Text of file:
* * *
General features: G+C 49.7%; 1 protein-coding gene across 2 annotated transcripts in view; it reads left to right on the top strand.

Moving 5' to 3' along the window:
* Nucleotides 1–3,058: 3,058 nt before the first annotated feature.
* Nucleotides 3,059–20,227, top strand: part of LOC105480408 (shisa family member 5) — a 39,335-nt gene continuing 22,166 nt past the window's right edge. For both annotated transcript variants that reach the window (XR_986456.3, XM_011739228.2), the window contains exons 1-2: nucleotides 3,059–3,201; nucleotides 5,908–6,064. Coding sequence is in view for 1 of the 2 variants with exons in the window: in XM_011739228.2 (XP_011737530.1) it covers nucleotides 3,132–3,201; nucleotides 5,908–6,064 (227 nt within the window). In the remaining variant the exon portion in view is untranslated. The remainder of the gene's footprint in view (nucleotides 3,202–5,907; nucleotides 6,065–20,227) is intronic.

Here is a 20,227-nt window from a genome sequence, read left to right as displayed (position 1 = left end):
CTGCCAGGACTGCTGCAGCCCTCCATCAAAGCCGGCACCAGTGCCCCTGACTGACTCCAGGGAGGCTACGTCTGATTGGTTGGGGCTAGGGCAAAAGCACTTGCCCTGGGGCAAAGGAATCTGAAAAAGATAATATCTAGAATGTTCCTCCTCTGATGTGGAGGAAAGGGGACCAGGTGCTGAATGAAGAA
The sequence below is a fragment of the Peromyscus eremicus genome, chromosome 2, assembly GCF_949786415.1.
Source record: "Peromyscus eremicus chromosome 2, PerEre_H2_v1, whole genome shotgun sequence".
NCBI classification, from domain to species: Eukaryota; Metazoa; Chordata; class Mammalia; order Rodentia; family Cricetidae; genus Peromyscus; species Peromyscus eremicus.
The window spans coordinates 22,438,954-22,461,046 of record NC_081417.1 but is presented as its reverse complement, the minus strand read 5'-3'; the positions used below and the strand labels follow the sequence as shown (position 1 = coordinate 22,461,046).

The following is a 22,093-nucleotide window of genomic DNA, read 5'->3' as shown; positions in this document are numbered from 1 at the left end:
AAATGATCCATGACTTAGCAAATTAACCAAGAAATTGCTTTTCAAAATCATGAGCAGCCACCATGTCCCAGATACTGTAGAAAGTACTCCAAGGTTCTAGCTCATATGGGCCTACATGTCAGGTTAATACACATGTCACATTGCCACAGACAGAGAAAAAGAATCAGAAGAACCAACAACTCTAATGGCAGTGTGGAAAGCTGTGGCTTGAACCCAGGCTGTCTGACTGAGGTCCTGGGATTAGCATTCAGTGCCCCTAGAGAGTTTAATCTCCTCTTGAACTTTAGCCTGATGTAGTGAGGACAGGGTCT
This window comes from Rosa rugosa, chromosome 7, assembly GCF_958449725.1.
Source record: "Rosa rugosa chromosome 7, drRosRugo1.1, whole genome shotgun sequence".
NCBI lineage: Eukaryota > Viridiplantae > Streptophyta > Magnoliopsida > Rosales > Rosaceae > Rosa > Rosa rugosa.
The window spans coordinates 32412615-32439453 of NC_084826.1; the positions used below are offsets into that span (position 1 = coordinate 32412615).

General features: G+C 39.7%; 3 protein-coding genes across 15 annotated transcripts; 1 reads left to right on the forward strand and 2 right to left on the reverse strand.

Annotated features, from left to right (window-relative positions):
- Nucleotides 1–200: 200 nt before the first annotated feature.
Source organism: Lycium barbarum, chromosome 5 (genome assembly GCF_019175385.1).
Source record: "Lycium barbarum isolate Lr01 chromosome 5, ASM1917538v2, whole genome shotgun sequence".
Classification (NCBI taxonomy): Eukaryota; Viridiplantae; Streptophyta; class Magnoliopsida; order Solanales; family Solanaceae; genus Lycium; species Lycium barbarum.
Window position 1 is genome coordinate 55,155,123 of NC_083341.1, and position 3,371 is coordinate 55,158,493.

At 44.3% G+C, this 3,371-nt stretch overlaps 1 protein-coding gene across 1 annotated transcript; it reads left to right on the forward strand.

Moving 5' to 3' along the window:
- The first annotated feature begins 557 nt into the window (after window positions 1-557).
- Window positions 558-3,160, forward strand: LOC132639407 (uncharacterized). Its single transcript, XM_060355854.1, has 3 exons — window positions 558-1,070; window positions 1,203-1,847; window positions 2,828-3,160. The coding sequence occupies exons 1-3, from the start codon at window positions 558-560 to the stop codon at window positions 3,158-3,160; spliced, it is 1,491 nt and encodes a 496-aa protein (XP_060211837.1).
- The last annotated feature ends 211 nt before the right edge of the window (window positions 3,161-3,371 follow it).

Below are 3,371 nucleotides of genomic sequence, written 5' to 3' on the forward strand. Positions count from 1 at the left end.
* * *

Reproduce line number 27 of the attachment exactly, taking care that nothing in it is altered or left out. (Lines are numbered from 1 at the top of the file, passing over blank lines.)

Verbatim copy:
- Window positions 558-3,160, forward strand: LOC132639407 (uncharacterized). Its single transcript, XM_060355854.1, has 3 exons — window positions 558-1,070; window positions 1,203-1,847; window positions 2,828-3,160. The coding sequence occupies exons 1-3, from the start codon at window positions 558-560 to the stop codon at window positions 3,158-3,160; spliced, it is 1,491 nt and encodes a 496-aa protein (XP_060211837.1).